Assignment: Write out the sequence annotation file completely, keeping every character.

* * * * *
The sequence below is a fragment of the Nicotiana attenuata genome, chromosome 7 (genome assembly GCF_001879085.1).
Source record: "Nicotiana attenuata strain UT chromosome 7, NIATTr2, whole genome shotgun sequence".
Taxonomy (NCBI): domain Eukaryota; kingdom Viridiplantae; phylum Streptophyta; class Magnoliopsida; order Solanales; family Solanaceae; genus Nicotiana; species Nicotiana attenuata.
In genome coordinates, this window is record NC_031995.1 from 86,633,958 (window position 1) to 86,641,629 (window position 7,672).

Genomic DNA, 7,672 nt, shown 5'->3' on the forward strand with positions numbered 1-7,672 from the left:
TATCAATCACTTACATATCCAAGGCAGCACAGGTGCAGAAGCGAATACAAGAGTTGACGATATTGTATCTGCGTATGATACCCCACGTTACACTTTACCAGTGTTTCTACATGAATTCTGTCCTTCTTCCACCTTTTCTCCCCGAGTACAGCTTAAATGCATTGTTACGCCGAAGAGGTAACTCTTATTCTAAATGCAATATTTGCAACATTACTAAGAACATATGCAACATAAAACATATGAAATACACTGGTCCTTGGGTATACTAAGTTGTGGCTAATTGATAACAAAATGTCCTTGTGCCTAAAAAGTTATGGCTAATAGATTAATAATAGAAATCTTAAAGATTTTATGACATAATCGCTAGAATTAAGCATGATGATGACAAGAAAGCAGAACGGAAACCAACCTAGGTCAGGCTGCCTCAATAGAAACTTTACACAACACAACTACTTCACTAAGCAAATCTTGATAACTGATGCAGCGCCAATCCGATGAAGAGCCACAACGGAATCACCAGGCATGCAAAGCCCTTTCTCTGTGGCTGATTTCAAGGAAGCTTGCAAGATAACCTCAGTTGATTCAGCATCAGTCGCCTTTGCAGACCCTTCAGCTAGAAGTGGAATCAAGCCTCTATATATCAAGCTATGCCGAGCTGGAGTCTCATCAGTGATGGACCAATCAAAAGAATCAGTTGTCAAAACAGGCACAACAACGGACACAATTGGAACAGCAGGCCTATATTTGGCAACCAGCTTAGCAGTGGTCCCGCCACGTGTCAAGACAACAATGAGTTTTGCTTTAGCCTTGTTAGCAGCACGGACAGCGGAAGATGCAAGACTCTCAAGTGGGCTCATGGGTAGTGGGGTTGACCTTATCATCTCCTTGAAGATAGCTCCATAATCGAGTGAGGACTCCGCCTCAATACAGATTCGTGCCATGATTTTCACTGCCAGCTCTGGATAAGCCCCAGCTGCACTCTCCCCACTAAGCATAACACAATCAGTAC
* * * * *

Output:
The sequence below is a fragment of the Nicotiana attenuata genome, chromosome 7 (genome assembly GCF_001879085.1).
Source record: "Nicotiana attenuata strain UT chromosome 7, NIATTr2, whole genome shotgun sequence".
Taxonomy (NCBI): domain Eukaryota; kingdom Viridiplantae; phylum Streptophyta; class Magnoliopsida; order Solanales; family Solanaceae; genus Nicotiana; species Nicotiana attenuata.
In genome coordinates, this window is record NC_031995.1 from 86,633,958 (window position 1) to 86,641,629 (window position 7,672).

Genomic DNA, 7,672 nt, shown 5'->3' on the forward strand with positions numbered 1-7,672 from the left:
TATCAATCACTTACATATCCAAGGCAGCACAGGTGCAGAAGCGAATACAAGAGTTGACGATATTGTATCTGCGTATGATACCCCACGTTACACTTTACCAGTGTTTCTACATGAATTCTGTCCTTCTTCCACCTTTTCTCCCCGAGTACAGCTTAAATGCATTGTTACGCCGAAGAGGTAACTCTTATTCTAAATGCAATATTTGCAACATTACTAAGAACATATGCAACATAAAACATATGAAATACACTGGTCCTTGGGTATACTAAGTTGTGGCTAATTGATAACAAAATGTCCTTGTGCCTAAAAAGTTATGGCTAATAGATTAATAATAGAAATCTTAAAGATTTTATGACATAATCGCTAGAATTAAGCATGATGATGACAAGAAAGCAGAACGGAAACCAACCTAGGTCAGGCTGCCTCAATAGAAACTTTACACAACACAACTACTTCACTAAGCAAATCTTGATAACTGATGCAGCGCCAATCCGATGAAGAGCCACAACGGAATCACCAGGCATGCAAAGCCCTTTCTCTGTGGCTGATTTCAAGGAAGCTTGCAAGATAACCTCAGTTGATTCAGCATCAGTCGCCTTTGCAGACCCTTCAGCTAGAAGTGGAATCAAGCCTCTATATATCAAGCTATGCCGAGCTGGAGTCTCATCAGTGATGGACCAATCAAAAGAATCAGTTGTCAAAACAGGCACAACAACGGACACAATTGGAACAGCAGGCCTATATTTGGCAACCAGCTTAGCAGTGGTCCCGCCACGTGTCAAGACAACAATGAGTTTTGCTTTAGCCTTGTTAGCAGCACGGACAGCGGAAGATGCAAGACTCTCAAGTGGGCTCATGGGTAGTGGGGTTGACCTTATCATCTCCTTGAAGATAGCTCCATAATCGAGTGAGGACTCCGCCTCAATACAGATTCGTGCCATGATTTTCACTGCCAGCTCTGGATAAGCCCCAGCTGCACTCTCCCCACTAAGCATAACACAATCAGTAC